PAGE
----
Genealogy. Maybe.

Looking back at all the experiments I can easily trace most of my technical choices. Although I can never firmly pin why it is that I make these images. I have strived to avoid the question. If you look at it and something goes on for you, great. But for me more than anything it is just getting it done. These current multi-focal composites are a departure from this method of approaching my work. They are the following of a series of ideas surrounding photography to a conclusion within their own logic.

For me photographic images have fundamentally changed. We are all familiar with the transition to digital. Instead of a chemical process, photographic images are encoded samples taken from a sensor. Whiles there has been this fundamental shift in the mediums underlying working, by and large the use and conceptual development has continued in the paradigm of traditional photography. Welcoming digital for the technical enhancement it has brought but treating it much the same, with the core focus being on the 'image' as subject matter, a human computational outcome. It is hard to ignore this intuitive, taught method of interacting with images. 
It is so hard to explain the shift in feeling towards images in this sense. It is like sitting back and looking at the world pass by and realizing that most things are the sum function of a rule being abided by. Adherence to a rule enforces the rule. Thinking of an image as data, takes the image into a purely abstract space. But this is the habitat of the modern image. The real innovations in photography happen outside 'photography'. The software development, the opening of new domains of interaction. The treatment of an image as product of a given data-set in an ever growing dataverse. Projects like Joachim Sauter & Dirk L├╝sebrink’s ‘Invisible Shapes of Things Past’ expose these potentials. But there are millions of examples from Scene Completion to Automated Facial Recognition. All leveraging computation over the data to create something that is more than a photographic image. At the moment the use of images in this manor is treated as a little novel but these data hybrids are only going to grow and further penetrate peoples use of the image.



All of the images Im making rely heavily on post capture processing to turn them into what i want. These computational overheads add significantly to the time it takes to create an image but represent more than anything what Im trying to achieve. The current workflow runs something like this;

1. Convert the camera .raws into small .jpgs using the generic settings within Adobe Camera Raw.
2. Organize the images into their row, then layer. The row is all the images from one set of full movements in one axis. The layer is how many images to create on whole image in focus
3. Feed the layers into one of a few image stacking programs. This part can take some time. As each image can need a fair bit of optimization. save this output.
4. Feed these outputs into either Photoshop Photo-merge or Autopano Pro. If the images/data are decent then photoshop can stitch out a test image in a few hours but any major gaps or serious mall alignments lead to a massive increase in compute time.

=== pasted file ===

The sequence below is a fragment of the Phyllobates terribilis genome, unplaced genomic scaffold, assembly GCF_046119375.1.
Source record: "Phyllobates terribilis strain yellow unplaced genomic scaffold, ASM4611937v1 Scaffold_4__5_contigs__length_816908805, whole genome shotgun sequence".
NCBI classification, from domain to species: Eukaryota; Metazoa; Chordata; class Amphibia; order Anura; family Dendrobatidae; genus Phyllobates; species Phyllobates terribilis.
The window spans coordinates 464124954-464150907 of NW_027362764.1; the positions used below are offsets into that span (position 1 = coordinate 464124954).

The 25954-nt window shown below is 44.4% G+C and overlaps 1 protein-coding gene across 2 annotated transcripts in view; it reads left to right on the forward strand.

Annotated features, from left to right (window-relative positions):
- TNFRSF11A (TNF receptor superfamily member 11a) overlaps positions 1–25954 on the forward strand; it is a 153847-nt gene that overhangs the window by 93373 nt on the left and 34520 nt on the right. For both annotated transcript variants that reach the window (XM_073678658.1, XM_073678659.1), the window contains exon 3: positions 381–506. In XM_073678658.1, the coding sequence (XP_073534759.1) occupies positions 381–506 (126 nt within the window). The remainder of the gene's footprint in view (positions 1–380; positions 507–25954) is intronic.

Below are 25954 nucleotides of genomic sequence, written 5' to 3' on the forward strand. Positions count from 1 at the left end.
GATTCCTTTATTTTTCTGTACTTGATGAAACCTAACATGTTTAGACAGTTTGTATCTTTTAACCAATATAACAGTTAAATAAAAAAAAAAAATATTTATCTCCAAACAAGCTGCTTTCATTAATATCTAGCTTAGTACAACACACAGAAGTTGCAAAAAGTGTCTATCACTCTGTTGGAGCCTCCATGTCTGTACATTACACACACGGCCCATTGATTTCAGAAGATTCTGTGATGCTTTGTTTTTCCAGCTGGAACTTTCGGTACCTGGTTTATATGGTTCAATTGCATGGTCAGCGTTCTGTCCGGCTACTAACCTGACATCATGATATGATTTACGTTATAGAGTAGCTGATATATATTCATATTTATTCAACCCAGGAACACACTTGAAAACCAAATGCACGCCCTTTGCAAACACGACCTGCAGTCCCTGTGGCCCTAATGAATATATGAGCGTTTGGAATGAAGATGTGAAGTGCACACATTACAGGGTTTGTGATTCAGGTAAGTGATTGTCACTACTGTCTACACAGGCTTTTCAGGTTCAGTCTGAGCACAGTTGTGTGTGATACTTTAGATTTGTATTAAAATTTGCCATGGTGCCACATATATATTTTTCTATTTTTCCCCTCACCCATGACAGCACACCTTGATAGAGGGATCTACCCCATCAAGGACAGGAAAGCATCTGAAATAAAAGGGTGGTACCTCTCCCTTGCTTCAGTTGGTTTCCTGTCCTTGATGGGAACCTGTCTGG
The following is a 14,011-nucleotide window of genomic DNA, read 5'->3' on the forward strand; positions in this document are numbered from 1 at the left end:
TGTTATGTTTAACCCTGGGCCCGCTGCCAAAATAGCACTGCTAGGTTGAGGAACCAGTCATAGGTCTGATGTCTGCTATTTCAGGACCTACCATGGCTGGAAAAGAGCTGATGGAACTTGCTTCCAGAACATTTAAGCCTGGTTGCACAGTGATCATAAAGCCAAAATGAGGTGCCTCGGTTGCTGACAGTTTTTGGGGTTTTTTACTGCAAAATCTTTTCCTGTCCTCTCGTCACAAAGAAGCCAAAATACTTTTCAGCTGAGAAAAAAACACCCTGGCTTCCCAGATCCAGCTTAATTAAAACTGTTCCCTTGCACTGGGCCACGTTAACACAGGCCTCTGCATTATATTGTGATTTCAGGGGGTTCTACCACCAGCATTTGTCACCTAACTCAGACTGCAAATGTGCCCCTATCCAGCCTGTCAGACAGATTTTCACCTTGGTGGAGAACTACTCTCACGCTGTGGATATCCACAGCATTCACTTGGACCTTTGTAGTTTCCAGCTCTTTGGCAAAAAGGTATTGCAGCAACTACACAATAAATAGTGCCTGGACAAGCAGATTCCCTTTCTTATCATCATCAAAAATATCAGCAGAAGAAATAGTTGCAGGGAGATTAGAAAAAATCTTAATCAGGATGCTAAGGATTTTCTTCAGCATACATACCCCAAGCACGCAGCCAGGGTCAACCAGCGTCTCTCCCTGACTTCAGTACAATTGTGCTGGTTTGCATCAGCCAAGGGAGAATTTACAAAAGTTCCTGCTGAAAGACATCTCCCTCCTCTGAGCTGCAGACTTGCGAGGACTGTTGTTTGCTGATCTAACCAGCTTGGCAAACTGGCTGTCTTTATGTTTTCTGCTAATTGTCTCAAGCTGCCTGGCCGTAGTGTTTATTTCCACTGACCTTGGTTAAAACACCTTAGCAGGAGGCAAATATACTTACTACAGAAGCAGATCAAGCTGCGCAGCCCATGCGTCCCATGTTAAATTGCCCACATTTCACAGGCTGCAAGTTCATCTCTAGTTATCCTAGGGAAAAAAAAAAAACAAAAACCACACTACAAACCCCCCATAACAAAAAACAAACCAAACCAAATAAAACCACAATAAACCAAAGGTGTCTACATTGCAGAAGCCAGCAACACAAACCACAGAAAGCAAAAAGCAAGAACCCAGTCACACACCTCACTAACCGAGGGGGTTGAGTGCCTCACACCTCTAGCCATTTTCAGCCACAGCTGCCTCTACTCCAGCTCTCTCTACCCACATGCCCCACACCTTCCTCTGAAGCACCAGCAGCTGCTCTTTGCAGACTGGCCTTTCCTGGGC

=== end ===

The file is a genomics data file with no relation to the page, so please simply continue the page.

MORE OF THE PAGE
Autopano offers the fastest most controllable output but responds really badly to images sets with missing images by warping the entire image. But when all the data is there, it produces great outputs. Photomerge is stupidly slow but seems to be able to ignore missing images. Mostly the missing images are a result of my lack luster capture process - this should/will improve greatly with the use of a scanning back. I also tried Realviz Stitcher,I used this extensively for early panoramic experiments where it performs brilliantly but when faced with images that cover a large planar field of view it fails. I’m not really sure why but in the face of autopano i gave up trying to optimize it.
This is the last test I intend to do with a DSLR as the capture unit. It highlights nearly every problem! The lack of any uniformity reveals the fact that it was created with small images over a long period of time. In this case when I started it was a rainy day and by the time I had finished it was sunny. This has been less pronounced in previous images as they have been shot in environments with mainly continuous lighting. Although most of this could be edited out, I feel that that is outside of this project. Most of the image is 'in focus' but there are chunks and gaps. These relate to the repeatability issue and are exacerbated by small movements in the camera (of all the things the floor bowed under the weight of the camera). The dark square effect is caused by the minimal amount of image available to overlap. This test also revealed an entirely new problem that only really occurs with stacked images. This problem arises from an optical effect. By 'shifting' the back standard of the 4x5 camera I move the sensor over the lens projection. At the extreme end of a movement there is more image being projected but the sensor cannot move anymore. In these situations I 'shift' the front standard to move the image over the sensor. In the case of early composites this has never manifested itself as a problem as the image has been at a single focal plane. But with the images being stacked, these slight changes become parallax errors that make it impossible to overlay multiple focused images accurately. This phenomena was greatly enhanced by the fact that what I was focusing on was very close. It might well be possible to get away with it in an image if the plane of focus is shallower. This will reduce the total number of images used to make a composite, unless I can find a way to extend the rear movement. I should have really known about this before it happened as it was a major problem in my early panoramics. That said, I really like this failure image. It embodies a lot of what im trying to say.